The USS Jenkins (DD-42) was a destroyer which served in the US Navy during World War I. Some histories list her as a Monaghan-class destroyer while others consider her a modified Paulding-class vessel. She was named after Thornton A. Jenkins, a 19th century naval hero who took the surrender of Port Hudson in 1873. She was the first of three naval vessels to bear the name Jenkins. She was armed with five three-inch guns and six torpedo tubes, had a crew of 83 officers and men, and could make 29 knots.
On March 24, 1911, the Bath Iron Works laid down Jenkins and she launched just over a year later on April 29, 1912. She was sponsored by the daughter of Rear Admiral Jenkins, Miss Alice Jenkins, and commissioned less than two months later in June 1912 under the command of Lieutenant Commander E. H. Delany.
Jenkins was based out of Newport, Rhode Island until April 1914, training along the east coast and in the Caribbean, when she set sail for Tampico, Mexico to support the American occupation of Vera Cruz during the Mexican Revolution.
In the early years of World War I Jenkins patrolled the North American coastline searching for German U-boats. In May 1917 she sailed to Europe and conducted convoys, patrols, and anti-submarine missions from her base in Queenstown, Ireland. Jenkins had encounters with a number of German submarines but without recorded result. Jenkins also rescued survivors from a number of sunken merchantmen during this period.
In January 1918 she was damaged during gunnery exercises, when a shell from the battleship USS New York struck her accidentally. One crewman, Seaman Second Class Wiliam Lusso, was killed as a result. This was Jenkins’ only weapons-related fatality.
Shortly after the November 1918 signing of the Armistice, Jenkins set sail for home. She returned to Boston, arriving on January 3, 1919. She continued patrols and operations along the east coast until July 1919, when she was sent to Philadelphia for decommissioning. Jenkins was formally decommissioned on October 13, 1919, and was scrapped in 1935 in conformance with the terms of the London Naval Treaty.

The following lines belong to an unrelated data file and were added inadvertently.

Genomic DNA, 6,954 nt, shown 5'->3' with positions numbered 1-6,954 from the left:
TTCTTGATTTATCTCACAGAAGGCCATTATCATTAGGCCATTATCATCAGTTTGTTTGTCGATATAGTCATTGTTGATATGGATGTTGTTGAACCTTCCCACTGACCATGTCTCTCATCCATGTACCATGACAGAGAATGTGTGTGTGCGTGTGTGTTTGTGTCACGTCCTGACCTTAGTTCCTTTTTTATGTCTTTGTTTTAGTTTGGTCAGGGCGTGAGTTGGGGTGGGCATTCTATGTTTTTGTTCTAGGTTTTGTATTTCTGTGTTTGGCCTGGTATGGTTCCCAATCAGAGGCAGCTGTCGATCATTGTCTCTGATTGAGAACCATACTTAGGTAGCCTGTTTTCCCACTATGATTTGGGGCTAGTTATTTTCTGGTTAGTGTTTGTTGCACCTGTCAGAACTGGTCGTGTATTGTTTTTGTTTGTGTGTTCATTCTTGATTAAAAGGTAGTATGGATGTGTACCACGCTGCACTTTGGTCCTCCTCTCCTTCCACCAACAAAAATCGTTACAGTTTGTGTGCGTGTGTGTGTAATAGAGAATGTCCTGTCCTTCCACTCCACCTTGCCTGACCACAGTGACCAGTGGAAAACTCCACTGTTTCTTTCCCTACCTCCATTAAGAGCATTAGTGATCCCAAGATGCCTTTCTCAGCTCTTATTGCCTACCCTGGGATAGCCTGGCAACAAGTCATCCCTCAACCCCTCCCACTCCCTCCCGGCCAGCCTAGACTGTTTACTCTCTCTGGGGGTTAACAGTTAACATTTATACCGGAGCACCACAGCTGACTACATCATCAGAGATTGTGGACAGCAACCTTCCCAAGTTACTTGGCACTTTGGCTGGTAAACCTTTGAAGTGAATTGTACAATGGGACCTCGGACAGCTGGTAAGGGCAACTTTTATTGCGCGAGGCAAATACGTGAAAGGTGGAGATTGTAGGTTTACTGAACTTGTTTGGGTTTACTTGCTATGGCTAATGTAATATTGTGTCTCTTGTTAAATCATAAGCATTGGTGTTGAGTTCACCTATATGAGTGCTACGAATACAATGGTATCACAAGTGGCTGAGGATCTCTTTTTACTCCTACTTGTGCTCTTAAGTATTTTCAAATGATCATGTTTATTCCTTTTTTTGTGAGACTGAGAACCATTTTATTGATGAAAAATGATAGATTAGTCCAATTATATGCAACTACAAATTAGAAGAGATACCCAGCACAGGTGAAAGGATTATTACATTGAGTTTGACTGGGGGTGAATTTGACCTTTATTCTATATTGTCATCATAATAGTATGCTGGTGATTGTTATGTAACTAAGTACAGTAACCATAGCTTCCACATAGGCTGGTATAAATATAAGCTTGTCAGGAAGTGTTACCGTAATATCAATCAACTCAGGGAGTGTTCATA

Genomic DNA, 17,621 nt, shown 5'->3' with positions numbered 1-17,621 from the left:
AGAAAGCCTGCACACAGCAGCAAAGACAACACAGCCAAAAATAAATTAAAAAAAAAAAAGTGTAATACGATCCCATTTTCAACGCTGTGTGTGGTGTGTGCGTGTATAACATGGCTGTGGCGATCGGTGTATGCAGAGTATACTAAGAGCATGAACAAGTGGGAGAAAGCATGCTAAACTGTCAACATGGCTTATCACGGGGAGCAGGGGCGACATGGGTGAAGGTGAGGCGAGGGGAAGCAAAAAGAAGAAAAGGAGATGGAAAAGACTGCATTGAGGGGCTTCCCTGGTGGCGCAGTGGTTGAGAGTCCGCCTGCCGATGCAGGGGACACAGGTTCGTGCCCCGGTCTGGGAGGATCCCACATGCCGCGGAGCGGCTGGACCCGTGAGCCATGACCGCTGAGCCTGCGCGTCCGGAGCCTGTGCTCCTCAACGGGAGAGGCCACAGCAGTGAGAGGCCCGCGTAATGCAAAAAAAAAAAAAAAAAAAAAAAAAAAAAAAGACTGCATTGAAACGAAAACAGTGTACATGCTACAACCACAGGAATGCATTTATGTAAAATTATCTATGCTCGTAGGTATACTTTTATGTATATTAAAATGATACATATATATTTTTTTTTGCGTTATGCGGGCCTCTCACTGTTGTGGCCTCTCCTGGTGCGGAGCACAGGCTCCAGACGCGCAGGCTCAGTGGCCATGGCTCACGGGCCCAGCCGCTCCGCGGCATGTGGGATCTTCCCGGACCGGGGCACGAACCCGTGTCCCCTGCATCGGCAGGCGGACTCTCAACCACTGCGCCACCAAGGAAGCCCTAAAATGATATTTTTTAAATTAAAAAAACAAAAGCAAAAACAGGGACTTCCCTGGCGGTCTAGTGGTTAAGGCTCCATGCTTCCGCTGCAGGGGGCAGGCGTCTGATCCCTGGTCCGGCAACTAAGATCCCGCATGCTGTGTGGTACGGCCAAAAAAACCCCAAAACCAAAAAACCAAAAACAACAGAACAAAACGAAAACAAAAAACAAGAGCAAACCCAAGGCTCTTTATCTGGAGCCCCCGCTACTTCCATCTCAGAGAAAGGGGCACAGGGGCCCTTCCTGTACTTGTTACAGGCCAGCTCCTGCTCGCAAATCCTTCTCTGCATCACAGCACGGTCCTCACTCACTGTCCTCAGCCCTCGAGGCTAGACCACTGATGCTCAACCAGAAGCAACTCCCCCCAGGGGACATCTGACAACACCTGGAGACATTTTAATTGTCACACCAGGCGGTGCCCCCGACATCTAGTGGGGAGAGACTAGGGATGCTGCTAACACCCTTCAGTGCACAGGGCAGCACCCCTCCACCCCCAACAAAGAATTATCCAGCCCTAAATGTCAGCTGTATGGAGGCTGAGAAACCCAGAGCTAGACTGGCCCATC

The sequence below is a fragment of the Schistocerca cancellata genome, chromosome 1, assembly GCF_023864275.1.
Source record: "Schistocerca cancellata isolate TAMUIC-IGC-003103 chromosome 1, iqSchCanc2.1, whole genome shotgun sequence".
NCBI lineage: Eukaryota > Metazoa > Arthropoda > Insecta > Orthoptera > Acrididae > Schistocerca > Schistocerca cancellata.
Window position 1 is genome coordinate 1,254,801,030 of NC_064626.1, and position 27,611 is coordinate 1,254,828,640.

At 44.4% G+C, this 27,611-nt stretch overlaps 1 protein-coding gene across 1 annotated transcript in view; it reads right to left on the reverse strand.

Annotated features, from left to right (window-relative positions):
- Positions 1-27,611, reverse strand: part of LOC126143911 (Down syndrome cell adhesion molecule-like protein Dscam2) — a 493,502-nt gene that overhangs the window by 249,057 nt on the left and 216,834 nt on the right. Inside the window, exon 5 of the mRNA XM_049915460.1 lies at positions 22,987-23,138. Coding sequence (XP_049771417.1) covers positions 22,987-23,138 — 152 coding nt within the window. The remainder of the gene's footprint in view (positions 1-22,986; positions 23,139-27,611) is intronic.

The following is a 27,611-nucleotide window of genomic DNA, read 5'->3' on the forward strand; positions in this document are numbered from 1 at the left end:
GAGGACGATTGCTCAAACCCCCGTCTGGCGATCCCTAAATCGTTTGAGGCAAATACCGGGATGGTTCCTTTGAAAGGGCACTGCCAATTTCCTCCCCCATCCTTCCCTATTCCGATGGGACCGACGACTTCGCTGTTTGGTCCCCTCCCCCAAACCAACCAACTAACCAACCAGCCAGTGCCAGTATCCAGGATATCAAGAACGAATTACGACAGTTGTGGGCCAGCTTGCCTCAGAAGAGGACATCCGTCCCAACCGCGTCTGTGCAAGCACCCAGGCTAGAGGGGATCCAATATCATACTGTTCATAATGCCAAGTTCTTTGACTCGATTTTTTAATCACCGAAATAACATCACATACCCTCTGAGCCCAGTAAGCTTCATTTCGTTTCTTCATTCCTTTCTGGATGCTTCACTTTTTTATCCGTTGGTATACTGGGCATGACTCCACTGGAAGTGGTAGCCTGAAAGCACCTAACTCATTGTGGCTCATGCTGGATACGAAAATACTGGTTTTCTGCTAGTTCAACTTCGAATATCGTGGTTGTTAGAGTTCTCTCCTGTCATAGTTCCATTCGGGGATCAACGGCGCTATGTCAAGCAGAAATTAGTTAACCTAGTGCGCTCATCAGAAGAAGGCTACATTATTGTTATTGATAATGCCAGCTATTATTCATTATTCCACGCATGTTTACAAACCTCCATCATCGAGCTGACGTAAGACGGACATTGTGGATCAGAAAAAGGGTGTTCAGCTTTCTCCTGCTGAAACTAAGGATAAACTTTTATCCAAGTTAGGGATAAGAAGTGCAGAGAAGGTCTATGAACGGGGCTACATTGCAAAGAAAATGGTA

Asbestos Risk on the USS Jenkins (DD-42)
Asbestos has long been known for its resistance to fire and heat. Unfortunately, it has also been demonstrated to be the primary factor in the development of debilitating diseases like mesothelioma. Sailors aboard the Jenkins face an increased risk for this and other diseases because asbestos products were used throughout the ship, particularly around her engines, pumps and boilers.
If you served on the USS Jenkins or helped construct or scrap this vessel and were later diagnosed with an asbestos related illness, you may be able to obtain compensation for your injury. Learn more about mesothelioma and your legal rights in our free information packet. Just submit the form on this page to be sent this valuable guide right away.
“Jenkins [I].” Dictionary of American Naval Fighting Ships.
http://www.history.navy.mil/danfs/j2/jenkins-i.htm. Updated 10 April 2006. Retrieved 15 December 2010.
Hartwell, Joe. “USS Jenkins, DD-42 WWI "Flivver Type" Destroyer.”
http://freepages.military.rootsweb.ancestry.com/~cacunithistories/USS_Jenkins.html. Updated 15 February 2010. Retrieved 15 December 2010.